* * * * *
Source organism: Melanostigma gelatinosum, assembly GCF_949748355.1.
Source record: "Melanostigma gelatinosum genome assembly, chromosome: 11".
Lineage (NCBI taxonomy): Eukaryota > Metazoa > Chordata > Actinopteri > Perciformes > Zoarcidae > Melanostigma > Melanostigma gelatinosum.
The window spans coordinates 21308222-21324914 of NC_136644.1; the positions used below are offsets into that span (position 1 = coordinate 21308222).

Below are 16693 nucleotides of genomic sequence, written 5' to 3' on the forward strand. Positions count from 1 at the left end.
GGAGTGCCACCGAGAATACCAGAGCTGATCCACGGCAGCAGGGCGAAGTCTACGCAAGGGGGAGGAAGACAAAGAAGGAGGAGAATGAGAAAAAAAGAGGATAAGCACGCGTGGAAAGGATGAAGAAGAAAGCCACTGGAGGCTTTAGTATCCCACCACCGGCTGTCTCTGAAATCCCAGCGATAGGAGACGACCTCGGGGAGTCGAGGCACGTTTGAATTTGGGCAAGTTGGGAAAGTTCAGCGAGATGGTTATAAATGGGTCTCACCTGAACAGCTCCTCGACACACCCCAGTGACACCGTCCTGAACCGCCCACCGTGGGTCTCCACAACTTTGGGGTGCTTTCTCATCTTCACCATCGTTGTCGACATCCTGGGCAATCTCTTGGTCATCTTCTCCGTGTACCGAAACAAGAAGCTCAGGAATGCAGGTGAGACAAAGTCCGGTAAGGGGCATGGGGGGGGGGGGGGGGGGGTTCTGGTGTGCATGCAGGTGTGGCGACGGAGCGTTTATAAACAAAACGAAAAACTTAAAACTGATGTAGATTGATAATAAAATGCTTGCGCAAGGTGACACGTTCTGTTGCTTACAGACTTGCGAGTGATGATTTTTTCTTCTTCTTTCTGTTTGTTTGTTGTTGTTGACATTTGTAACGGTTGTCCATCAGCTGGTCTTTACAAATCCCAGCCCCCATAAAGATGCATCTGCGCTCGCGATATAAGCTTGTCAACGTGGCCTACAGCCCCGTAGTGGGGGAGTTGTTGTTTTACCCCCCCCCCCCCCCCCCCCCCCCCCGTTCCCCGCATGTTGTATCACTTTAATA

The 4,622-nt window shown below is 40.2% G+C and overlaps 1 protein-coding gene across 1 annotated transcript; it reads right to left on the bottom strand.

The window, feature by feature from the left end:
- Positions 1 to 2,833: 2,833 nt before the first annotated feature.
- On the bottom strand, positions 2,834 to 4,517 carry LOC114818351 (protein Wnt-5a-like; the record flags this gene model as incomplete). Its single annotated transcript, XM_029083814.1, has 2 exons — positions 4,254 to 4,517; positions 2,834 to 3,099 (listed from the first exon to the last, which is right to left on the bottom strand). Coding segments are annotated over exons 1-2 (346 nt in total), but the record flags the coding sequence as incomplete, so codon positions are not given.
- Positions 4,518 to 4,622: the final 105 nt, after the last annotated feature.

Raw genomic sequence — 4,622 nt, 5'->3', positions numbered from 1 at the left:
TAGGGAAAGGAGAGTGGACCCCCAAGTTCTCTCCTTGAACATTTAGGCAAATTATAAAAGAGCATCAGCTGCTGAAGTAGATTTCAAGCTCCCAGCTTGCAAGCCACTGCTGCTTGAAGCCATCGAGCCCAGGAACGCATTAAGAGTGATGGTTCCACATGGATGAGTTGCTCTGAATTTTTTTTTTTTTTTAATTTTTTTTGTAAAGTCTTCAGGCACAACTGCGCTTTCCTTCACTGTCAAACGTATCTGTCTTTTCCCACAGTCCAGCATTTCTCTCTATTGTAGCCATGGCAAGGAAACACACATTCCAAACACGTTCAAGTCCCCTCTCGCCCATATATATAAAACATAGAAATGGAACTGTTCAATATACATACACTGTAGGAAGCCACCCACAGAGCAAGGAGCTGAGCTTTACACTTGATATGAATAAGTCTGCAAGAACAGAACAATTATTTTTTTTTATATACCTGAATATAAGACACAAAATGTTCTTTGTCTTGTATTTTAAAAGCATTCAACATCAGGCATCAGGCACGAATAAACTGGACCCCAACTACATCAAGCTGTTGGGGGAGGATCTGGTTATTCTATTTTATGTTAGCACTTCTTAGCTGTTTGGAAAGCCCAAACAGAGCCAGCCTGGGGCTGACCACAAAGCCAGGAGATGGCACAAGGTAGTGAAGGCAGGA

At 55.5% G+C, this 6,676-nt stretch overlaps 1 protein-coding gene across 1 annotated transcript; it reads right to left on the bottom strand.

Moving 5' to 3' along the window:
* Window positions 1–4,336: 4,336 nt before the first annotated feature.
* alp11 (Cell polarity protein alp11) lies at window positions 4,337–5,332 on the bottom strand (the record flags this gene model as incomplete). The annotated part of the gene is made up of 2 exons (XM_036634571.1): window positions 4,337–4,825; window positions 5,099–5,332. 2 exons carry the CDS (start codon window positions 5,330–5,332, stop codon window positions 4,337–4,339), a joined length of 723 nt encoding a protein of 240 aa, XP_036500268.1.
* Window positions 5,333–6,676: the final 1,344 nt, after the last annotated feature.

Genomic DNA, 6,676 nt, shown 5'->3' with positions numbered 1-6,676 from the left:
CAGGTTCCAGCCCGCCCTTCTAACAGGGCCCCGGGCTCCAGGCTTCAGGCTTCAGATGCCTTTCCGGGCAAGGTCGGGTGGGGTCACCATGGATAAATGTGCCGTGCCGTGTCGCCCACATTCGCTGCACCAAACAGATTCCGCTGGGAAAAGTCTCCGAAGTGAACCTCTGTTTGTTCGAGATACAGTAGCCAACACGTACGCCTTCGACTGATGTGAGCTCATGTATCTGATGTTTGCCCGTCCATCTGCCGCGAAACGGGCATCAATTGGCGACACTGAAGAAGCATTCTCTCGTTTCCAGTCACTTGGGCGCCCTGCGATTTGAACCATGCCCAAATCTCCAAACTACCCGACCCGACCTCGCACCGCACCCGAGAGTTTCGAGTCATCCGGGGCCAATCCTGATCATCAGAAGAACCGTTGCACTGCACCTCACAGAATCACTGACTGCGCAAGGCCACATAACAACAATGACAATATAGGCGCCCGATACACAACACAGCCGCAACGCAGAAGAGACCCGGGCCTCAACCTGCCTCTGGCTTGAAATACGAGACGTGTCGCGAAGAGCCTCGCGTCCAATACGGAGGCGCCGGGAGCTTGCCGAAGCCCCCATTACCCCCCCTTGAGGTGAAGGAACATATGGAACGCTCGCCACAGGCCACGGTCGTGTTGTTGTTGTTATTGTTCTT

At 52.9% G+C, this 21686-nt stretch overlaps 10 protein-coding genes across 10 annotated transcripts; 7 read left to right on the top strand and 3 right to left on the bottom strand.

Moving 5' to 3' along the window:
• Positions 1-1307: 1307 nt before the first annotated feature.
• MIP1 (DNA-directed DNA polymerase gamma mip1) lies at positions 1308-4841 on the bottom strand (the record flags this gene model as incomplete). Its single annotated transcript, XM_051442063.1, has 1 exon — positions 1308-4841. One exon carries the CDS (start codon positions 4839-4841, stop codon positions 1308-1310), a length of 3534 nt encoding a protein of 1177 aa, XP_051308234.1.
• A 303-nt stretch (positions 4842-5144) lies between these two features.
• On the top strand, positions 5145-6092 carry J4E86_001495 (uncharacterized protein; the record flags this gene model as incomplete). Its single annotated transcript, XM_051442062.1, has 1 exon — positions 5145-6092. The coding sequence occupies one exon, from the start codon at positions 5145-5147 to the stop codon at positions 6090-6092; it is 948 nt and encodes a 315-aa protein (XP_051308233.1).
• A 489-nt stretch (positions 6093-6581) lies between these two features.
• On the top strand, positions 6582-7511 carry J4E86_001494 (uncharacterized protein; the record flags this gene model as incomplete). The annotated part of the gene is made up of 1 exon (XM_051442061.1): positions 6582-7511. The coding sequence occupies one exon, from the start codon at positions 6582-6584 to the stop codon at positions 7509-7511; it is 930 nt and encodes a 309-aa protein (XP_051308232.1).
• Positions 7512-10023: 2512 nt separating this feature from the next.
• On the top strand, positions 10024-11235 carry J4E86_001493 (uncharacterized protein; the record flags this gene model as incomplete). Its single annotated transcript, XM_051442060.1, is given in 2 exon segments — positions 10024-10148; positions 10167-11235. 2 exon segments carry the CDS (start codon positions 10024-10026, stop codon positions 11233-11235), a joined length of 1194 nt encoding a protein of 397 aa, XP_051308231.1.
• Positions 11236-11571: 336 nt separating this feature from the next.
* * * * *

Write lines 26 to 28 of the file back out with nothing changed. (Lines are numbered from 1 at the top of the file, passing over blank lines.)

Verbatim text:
• On the top strand, positions 5145-6092 carry J4E86_001495 (uncharacterized protein; the record flags this gene model as incomplete). Its single annotated transcript, XM_051442062.1, has 1 exon — positions 5145-6092. The coding sequence occupies one exon, from the start codon at positions 5145-5147 to the stop codon at positions 6090-6092; it is 948 nt and encodes a 315-aa protein (XP_051308233.1).
• A 489-nt stretch (positions 6093-6581) lies between these two features.
• On the top strand, positions 6582-7511 carry J4E86_001494 (uncharacterized protein; the record flags this gene model as incomplete). The annotated part of the gene is made up of 1 exon (XM_051442061.1): positions 6582-7511. The coding sequence occupies one exon, from the start codon at positions 6582-6584 to the stop codon at positions 7509-7511; it is 930 nt and encodes a 309-aa protein (XP_051308232.1).